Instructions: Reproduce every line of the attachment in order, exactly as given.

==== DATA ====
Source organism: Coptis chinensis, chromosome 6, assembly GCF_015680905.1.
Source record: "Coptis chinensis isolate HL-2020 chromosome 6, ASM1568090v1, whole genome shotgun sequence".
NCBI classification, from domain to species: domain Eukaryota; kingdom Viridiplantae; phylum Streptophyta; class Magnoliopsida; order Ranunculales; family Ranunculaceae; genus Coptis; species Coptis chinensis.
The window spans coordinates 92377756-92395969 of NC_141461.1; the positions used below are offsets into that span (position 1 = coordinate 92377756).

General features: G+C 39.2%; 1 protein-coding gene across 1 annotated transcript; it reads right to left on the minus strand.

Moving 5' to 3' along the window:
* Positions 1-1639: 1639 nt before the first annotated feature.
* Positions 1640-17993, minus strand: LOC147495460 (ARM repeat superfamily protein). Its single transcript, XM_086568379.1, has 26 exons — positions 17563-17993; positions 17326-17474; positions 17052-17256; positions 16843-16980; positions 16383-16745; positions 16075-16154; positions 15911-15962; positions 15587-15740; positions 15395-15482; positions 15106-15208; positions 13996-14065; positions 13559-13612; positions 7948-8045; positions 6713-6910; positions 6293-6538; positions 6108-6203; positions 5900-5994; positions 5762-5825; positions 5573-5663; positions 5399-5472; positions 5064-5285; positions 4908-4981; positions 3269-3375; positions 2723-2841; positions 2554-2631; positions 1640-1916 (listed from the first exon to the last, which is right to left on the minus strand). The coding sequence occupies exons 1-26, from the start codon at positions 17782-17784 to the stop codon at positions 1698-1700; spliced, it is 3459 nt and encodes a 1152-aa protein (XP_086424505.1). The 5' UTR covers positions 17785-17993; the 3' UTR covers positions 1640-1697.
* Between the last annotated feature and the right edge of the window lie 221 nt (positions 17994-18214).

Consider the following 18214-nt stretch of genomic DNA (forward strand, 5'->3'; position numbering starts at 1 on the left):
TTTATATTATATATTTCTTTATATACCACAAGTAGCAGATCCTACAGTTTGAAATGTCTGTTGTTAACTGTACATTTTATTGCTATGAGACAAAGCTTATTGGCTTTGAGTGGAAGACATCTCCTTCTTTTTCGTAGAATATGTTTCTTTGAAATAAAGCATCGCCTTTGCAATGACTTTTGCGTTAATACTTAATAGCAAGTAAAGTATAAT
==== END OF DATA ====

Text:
Source organism: Coptis chinensis, chromosome 6, assembly GCF_015680905.1.
Source record: "Coptis chinensis isolate HL-2020 chromosome 6, ASM1568090v1, whole genome shotgun sequence".
NCBI classification, from domain to species: domain Eukaryota; kingdom Viridiplantae; phylum Streptophyta; class Magnoliopsida; order Ranunculales; family Ranunculaceae; genus Coptis; species Coptis chinensis.
The window spans coordinates 92377756-92395969 of NC_141461.1; the positions used below are offsets into that span (position 1 = coordinate 92377756).

General features: G+C 39.2%; 1 protein-coding gene across 1 annotated transcript; it reads right to left on the minus strand.

Moving 5' to 3' along the window:
* Positions 1-1639: 1639 nt before the first annotated feature.
* Positions 1640-17993, minus strand: LOC147495460 (ARM repeat superfamily protein). Its single transcript, XM_086568379.1, has 26 exons — positions 17563-17993; positions 17326-17474; positions 17052-17256; positions 16843-16980; positions 16383-16745; positions 16075-16154; positions 15911-15962; positions 15587-15740; positions 15395-15482; positions 15106-15208; positions 13996-14065; positions 13559-13612; positions 7948-8045; positions 6713-6910; positions 6293-6538; positions 6108-6203; positions 5900-5994; positions 5762-5825; positions 5573-5663; positions 5399-5472; positions 5064-5285; positions 4908-4981; positions 3269-3375; positions 2723-2841; positions 2554-2631; positions 1640-1916 (listed from the first exon to the last, which is right to left on the minus strand). The coding sequence occupies exons 1-26, from the start codon at positions 17782-17784 to the stop codon at positions 1698-1700; spliced, it is 3459 nt and encodes a 1152-aa protein (XP_086424505.1). The 5' UTR covers positions 17785-17993; the 3' UTR covers positions 1640-1697.
* Between the last annotated feature and the right edge of the window lie 221 nt (positions 17994-18214).

Consider the following 18214-nt stretch of genomic DNA (forward strand, 5'->3'; position numbering starts at 1 on the left):
TTTATATTATATATTTCTTTATATACCACAAGTAGCAGATCCTACAGTTTGAAATGTCTGTTGTTAACTGTACATTTTATTGCTATGAGACAAAGCTTATTGGCTTTGAGTGGAAGACATCTCCTTCTTTTTCGTAGAATATGTTTCTTTGAAATAAAGCATCGCCTTTGCAATGACTTTTGCGTTAATACTTAATAGCAAGTAAAGTATAAT